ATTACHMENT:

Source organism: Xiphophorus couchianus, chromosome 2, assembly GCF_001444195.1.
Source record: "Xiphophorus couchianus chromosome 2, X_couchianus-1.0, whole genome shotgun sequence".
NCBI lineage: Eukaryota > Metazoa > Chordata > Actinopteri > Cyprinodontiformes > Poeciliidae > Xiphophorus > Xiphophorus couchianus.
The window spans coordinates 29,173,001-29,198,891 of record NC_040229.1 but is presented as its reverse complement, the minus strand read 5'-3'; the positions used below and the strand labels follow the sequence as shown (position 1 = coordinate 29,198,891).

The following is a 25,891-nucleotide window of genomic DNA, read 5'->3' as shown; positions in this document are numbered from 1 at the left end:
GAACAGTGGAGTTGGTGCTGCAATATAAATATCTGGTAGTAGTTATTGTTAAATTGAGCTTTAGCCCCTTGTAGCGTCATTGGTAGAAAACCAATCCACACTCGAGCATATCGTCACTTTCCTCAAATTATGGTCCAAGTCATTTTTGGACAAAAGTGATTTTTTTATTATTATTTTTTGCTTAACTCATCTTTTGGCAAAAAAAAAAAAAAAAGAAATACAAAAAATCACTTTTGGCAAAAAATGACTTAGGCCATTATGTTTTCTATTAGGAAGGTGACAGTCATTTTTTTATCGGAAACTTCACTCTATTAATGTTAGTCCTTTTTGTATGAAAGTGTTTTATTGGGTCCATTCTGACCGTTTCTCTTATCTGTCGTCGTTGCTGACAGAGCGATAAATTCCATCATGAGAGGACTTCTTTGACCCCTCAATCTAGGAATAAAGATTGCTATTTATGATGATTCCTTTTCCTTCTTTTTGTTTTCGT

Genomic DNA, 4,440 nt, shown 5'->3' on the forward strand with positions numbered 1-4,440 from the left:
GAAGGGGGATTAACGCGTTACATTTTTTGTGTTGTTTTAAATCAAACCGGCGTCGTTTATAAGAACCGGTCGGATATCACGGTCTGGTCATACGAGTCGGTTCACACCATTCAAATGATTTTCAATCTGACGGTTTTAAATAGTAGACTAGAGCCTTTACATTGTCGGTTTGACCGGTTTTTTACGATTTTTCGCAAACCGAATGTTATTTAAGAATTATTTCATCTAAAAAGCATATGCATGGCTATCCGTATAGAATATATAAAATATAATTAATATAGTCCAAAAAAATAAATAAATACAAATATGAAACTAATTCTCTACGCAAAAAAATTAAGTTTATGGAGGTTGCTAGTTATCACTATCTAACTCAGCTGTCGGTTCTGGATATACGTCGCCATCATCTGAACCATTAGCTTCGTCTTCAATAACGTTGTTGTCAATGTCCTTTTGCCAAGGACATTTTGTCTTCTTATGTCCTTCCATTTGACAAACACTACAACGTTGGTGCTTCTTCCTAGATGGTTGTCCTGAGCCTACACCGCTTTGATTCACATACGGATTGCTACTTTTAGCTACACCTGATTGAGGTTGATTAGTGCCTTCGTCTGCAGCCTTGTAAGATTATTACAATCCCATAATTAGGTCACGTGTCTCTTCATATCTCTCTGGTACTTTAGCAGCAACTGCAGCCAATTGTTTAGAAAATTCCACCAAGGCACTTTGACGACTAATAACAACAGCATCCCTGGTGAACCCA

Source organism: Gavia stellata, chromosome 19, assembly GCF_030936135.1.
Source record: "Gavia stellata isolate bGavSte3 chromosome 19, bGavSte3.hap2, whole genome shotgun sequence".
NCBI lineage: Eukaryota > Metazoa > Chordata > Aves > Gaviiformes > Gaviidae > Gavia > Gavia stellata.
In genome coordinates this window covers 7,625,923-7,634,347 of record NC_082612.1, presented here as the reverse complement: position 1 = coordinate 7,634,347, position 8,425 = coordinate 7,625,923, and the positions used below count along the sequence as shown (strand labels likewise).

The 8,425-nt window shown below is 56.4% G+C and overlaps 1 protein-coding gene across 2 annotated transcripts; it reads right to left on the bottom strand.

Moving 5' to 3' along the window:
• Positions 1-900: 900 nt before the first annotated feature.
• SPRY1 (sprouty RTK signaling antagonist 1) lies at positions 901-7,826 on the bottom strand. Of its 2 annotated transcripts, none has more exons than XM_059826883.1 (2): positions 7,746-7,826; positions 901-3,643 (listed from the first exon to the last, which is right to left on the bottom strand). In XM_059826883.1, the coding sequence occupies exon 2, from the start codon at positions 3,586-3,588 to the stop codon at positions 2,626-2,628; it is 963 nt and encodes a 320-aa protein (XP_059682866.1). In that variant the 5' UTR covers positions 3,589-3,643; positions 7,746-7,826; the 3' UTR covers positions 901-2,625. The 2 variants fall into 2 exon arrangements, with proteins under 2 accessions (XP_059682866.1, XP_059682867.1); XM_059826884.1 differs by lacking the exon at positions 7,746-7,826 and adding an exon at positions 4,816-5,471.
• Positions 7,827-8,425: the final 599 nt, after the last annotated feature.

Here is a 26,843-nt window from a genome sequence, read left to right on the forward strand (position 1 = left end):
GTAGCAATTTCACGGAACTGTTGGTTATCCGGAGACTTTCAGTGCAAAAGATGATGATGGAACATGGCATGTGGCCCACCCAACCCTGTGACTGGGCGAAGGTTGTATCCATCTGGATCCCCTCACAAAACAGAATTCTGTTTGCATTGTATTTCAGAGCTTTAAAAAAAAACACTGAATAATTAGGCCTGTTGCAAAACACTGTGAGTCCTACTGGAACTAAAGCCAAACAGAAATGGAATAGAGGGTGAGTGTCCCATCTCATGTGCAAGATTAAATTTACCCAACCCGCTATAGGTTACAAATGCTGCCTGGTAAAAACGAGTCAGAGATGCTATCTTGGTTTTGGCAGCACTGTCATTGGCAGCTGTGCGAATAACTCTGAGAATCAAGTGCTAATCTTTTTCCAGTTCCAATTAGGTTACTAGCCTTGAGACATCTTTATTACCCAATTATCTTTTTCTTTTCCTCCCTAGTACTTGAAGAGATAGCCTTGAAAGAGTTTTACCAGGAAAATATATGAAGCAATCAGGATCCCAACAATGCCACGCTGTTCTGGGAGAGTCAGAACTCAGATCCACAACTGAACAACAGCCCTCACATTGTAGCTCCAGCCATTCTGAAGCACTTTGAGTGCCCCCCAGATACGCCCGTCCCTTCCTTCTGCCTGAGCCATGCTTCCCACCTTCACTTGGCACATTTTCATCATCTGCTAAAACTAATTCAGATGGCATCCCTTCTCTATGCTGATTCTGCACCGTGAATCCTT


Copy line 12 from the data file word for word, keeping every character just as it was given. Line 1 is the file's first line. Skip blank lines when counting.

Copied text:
In genome coordinates this window covers 7,625,923-7,634,347 of record NC_082612.1, presented here as the reverse complement: position 1 = coordinate 7,634,347, position 8,425 = coordinate 7,625,923, and the positions used below count along the sequence as shown (strand labels likewise).